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M/S Jaiprakash Industries Ltd. Vs. Commissioner of Central Excise, Chandigarh [2002] Insc 493 (22 November 2002)

M.B.Shah, S.N.Variava & D.M.Dharmadhikari. S. N. Variava, J.

These Appeals are against an Order dated 8th October, 1999 passed by the Customs , Excise and Gold (Control) Appellate Tribunal (hereinafter called the "Tribunal").

Briefly stated the facts are as follows:

The Appellants are engaged in construction activities. As part of their business they crush boulders into "bajari" which is then used in the construction work. The Appellants did not consider the activities of crushing boulders into bajari to be a manufacturing activity. They, therefore, did not apply for any licence nor paid excise duty.

On 26th February, 1992 a Show Cause Notice was issued to them demanding duty of Rs. 17,565/- on the crushed bajari for the period October, 1991 to January, 1992. Another Show Cause Notice was issued to them on 3rd May, 1993 demanding duty of Rs. 12,05,187/- for the period 1st April, 1988 to 30th September, 1991.

The Appellants filed a reply to both the notices.

On 14th June, 1993, the Assistant Collector, Central Excise confirmed the demand and also imposed a penalty of Rs. 1,00,000/-.

On 19th November, 1993, the Collector (Appeals) confirmed the order of the Assistant Collector. The Appellants, therefore, filed an Appeal before the Tribunal. By the impugned Judgment the Appeal has been dismissed.

Two questions were raised before the Tribunal, viz.

(a) whether the activity of crushing boulders into bajari amounts to manufacture and whether the "bajari" is a new product having a distinct name, character or use and

(b) whether the Respondent could have invoked the extended period of limitation under Section 11-A for the demand under the Show Cause Notice dated 3rd May, 1993.

We will first take up the second question. The law on this point is Excise reported in 1989 (43) E.L.T. 195 (S.C.), this Court has held that wherever there is the scope for believing that the goods are not excisable to duty and, therefore, no licence is required to be taken out, then the extended period of limitation for demand under Section 11A is inapplicable. This Court has held that mere failure or negligence on the part of the manufacturer in not taking out a licence and in not paying duty does not attract the extended period of limitation. This Court has held that there must be evidence to show that the manufacturer knew that the goods were liable to duty and that he was required to take out a licence. This Court has held that for invoking the extended period of limitation duty should not have been paid, short levied or short paid or erroneously refunded because of either fraud, collusion, wilful mis-statement, suppression of fact or contravention of any provision or rules. This Court has held that these ingredients postulate a positive act and, therefore, mere failure to pay duty and/or take out a licence which is not due to any fraud, collusion or willful mis-statement or suppression of fact or contravention of any provision is not sufficient to attract the extended period of limitation.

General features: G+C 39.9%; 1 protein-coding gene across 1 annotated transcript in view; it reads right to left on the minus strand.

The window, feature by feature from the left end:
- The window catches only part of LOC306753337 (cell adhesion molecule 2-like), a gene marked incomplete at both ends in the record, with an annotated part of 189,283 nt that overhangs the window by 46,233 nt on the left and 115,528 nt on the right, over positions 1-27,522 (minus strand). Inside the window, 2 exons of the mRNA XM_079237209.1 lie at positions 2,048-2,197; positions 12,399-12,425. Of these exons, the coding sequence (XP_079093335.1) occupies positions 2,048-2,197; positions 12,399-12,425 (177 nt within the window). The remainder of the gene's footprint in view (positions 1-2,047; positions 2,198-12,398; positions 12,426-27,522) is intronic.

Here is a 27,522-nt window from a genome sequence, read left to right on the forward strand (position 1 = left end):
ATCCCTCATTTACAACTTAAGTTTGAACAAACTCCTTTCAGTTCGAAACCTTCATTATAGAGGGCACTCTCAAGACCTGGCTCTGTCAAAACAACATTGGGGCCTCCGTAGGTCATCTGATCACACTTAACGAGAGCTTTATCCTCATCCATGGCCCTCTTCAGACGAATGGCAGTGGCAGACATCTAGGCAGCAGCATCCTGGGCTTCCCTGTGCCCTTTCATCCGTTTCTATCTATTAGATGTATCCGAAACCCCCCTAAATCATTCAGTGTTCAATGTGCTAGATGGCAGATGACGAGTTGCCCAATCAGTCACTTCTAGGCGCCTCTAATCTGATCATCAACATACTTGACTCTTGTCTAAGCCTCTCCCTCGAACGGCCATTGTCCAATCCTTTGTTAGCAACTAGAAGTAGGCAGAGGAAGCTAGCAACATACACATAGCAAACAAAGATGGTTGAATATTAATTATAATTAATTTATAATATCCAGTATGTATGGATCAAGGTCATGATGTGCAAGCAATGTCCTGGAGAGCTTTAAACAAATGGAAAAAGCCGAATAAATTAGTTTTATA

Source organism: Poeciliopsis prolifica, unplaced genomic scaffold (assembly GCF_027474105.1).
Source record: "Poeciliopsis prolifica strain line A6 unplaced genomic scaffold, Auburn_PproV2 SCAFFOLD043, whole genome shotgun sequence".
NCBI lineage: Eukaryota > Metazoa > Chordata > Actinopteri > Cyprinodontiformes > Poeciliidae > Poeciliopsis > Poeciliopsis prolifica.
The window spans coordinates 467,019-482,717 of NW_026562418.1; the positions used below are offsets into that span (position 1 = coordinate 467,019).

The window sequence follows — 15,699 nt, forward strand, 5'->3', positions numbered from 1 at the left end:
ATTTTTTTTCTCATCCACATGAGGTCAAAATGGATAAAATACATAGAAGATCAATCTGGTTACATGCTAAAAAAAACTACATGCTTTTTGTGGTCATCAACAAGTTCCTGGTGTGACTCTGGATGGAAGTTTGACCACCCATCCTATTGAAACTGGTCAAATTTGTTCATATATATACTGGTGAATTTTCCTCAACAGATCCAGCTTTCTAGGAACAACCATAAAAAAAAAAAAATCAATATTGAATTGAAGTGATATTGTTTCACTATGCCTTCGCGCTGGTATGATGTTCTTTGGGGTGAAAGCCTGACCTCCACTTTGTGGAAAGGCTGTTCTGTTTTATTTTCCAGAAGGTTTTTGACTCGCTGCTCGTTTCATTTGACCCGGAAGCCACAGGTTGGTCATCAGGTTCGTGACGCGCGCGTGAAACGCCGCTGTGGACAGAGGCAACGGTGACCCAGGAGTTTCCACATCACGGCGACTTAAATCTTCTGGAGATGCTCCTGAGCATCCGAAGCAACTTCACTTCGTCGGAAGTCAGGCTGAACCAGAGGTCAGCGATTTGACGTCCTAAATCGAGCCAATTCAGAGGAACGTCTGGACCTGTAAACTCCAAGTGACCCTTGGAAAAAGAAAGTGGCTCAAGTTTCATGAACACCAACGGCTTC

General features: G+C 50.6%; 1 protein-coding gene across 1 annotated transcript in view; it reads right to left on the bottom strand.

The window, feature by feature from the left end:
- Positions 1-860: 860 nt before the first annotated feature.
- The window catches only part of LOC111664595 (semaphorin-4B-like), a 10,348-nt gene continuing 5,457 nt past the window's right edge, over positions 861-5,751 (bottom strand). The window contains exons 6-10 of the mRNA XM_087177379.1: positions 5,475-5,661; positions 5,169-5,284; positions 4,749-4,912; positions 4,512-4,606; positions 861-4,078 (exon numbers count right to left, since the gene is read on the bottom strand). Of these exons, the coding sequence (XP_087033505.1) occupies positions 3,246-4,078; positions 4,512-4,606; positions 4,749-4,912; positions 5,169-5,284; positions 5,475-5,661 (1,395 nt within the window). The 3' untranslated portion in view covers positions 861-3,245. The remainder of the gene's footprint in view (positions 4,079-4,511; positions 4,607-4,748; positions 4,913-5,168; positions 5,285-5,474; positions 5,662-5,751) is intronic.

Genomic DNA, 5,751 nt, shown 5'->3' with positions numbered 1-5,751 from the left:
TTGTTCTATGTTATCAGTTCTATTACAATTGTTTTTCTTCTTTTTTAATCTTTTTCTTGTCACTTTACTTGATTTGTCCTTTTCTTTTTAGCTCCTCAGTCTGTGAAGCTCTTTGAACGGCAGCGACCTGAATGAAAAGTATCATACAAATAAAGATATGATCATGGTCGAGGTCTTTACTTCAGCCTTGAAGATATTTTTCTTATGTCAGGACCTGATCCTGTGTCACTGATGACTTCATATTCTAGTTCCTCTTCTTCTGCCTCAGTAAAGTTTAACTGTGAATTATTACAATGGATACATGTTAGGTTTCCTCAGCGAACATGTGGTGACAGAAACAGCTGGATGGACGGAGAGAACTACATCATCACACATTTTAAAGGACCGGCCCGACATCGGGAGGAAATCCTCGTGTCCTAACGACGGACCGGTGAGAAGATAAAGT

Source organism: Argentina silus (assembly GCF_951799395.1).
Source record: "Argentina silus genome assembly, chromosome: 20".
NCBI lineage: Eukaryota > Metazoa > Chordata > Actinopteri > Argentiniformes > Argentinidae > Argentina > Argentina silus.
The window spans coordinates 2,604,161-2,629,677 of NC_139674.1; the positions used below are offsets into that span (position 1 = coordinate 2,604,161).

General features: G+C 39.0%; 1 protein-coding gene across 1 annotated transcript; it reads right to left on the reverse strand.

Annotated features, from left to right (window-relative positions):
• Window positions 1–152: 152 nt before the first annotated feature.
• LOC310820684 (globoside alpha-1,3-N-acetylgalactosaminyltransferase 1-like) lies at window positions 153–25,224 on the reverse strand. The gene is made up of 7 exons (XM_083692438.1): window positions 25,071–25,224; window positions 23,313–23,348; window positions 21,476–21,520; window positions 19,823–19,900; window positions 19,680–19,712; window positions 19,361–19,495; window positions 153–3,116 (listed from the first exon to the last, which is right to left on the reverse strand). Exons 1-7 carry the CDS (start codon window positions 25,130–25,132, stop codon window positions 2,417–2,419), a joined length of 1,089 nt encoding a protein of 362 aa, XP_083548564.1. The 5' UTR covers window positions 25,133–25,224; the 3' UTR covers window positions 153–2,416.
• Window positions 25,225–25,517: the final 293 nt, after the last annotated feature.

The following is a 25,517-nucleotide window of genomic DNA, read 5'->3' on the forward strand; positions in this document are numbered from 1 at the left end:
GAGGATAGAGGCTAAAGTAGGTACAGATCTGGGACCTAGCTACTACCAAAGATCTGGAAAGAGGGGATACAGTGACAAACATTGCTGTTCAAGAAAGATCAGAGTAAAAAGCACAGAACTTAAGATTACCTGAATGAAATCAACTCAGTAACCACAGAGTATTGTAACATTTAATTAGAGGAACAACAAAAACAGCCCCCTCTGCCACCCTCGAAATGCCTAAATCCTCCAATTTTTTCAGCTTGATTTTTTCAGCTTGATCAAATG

Mr. Sridharan, Advocate, for the Appellant, has apart from this authority also relied upon number of other authorities wherein the Tribunal has taken an identical view. In our view, the law having been settled by this Court, it is not necessary to refer to the decisions of the Tribunal. As the decisions have been cited, we merely set out the citations viz.: Chandigarh. Raipur.

In this case, there was a divergent view of the various High Courts whether crushing of bigger stones or boulders into smaller pieces amounts to manufacture. In view of the divergent views, of the various High Courts, there was a bona fide doubt as to whether or not such an activity amounted to manufacture. This being the position, it cannot be said that merely because the Appellants did not take out a licence and did not pay the duty the provisions of Section 11A got attracted. There is no evidence or proof that the licence was not taken out and/or duty not paid on account of any fraud, collusion, willful mis- statement or suppression of fact. We, therefore, set aside the demand under the show cause notice dated 3rd May, 1993.

As regards the demand under the show cause notice dated 26th February, 1992, Mr. Sridharan states that the Appellant has already paid the amount. He states that he is not pressing this Appeal in respect of the demand under that show cause notice. Thus we see no reason to decide the other question, viz. whether crushing of stones amounts to manufacture and whether a new product has come into existence. We leave this question open.

The Appeals stand disposed of accordingly. There will be no order as to costs.

 

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